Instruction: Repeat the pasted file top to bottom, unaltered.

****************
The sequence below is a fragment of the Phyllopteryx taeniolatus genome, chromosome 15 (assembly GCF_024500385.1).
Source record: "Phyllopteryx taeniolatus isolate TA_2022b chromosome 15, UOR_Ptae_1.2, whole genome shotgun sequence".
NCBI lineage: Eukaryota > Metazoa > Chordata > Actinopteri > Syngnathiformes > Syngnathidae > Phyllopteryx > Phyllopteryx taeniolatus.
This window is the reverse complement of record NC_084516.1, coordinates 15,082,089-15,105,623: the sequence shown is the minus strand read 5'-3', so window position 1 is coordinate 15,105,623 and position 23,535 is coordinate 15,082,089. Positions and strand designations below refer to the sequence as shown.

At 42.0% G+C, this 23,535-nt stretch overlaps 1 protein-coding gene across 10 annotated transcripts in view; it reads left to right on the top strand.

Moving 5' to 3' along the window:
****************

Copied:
The sequence below is a fragment of the Phyllopteryx taeniolatus genome, chromosome 15 (assembly GCF_024500385.1).
Source record: "Phyllopteryx taeniolatus isolate TA_2022b chromosome 15, UOR_Ptae_1.2, whole genome shotgun sequence".
NCBI lineage: Eukaryota > Metazoa > Chordata > Actinopteri > Syngnathiformes > Syngnathidae > Phyllopteryx > Phyllopteryx taeniolatus.
This window is the reverse complement of record NC_084516.1, coordinates 15,082,089-15,105,623: the sequence shown is the minus strand read 5'-3', so window position 1 is coordinate 15,105,623 and position 23,535 is coordinate 15,082,089. Positions and strand designations below refer to the sequence as shown.

At 42.0% G+C, this 23,535-nt stretch overlaps 1 protein-coding gene across 10 annotated transcripts in view; it reads left to right on the top strand.

Moving 5' to 3' along the window: